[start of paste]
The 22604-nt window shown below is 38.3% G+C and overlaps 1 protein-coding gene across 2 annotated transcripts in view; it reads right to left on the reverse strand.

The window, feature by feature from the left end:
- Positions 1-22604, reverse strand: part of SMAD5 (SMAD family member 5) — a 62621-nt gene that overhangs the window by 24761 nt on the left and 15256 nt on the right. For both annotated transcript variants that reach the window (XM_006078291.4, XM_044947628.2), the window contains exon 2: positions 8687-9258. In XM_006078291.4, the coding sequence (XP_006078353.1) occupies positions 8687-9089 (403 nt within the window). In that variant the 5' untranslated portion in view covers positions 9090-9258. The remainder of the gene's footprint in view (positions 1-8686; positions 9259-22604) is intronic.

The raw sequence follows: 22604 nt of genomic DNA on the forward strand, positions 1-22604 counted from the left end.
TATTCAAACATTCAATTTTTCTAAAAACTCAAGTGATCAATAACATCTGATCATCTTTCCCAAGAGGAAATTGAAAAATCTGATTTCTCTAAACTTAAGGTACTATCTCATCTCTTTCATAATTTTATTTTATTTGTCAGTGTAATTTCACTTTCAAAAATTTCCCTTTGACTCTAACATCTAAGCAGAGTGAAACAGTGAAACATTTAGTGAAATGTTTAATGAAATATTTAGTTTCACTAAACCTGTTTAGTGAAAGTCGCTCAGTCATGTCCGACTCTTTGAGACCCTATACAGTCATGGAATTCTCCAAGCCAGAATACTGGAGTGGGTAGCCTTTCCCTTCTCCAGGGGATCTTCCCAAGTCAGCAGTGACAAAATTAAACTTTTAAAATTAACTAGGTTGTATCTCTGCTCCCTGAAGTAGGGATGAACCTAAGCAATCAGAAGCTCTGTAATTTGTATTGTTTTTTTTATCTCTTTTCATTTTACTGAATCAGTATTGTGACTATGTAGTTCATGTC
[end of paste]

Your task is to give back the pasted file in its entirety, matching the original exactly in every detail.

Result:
The 22604-nt window shown below is 38.3% G+C and overlaps 1 protein-coding gene across 2 annotated transcripts in view; it reads right to left on the reverse strand.

The window, feature by feature from the left end:
- Positions 1-22604, reverse strand: part of SMAD5 (SMAD family member 5) — a 62621-nt gene that overhangs the window by 24761 nt on the left and 15256 nt on the right. For both annotated transcript variants that reach the window (XM_006078291.4, XM_044947628.2), the window contains exon 2: positions 8687-9258. In XM_006078291.4, the coding sequence (XP_006078353.1) occupies positions 8687-9089 (403 nt within the window). In that variant the 5' untranslated portion in view covers positions 9090-9258. The remainder of the gene's footprint in view (positions 1-8686; positions 9259-22604) is intronic.

The raw sequence follows: 22604 nt of genomic DNA on the forward strand, positions 1-22604 counted from the left end.
TATTCAAACATTCAATTTTTCTAAAAACTCAAGTGATCAATAACATCTGATCATCTTTCCCAAGAGGAAATTGAAAAATCTGATTTCTCTAAACTTAAGGTACTATCTCATCTCTTTCATAATTTTATTTTATTTGTCAGTGTAATTTCACTTTCAAAAATTTCCCTTTGACTCTAACATCTAAGCAGAGTGAAACAGTGAAACATTTAGTGAAATGTTTAATGAAATATTTAGTTTCACTAAACCTGTTTAGTGAAAGTCGCTCAGTCATGTCCGACTCTTTGAGACCCTATACAGTCATGGAATTCTCCAAGCCAGAATACTGGAGTGGGTAGCCTTTCCCTTCTCCAGGGGATCTTCCCAAGTCAGCAGTGACAAAATTAAACTTTTAAAATTAACTAGGTTGTATCTCTGCTCCCTGAAGTAGGGATGAACCTAAGCAATCAGAAGCTCTGTAATTTGTATTGTTTTTTTTATCTCTTTTCATTTTACTGAATCAGTATTGTGACTATGTAGTTCATGTC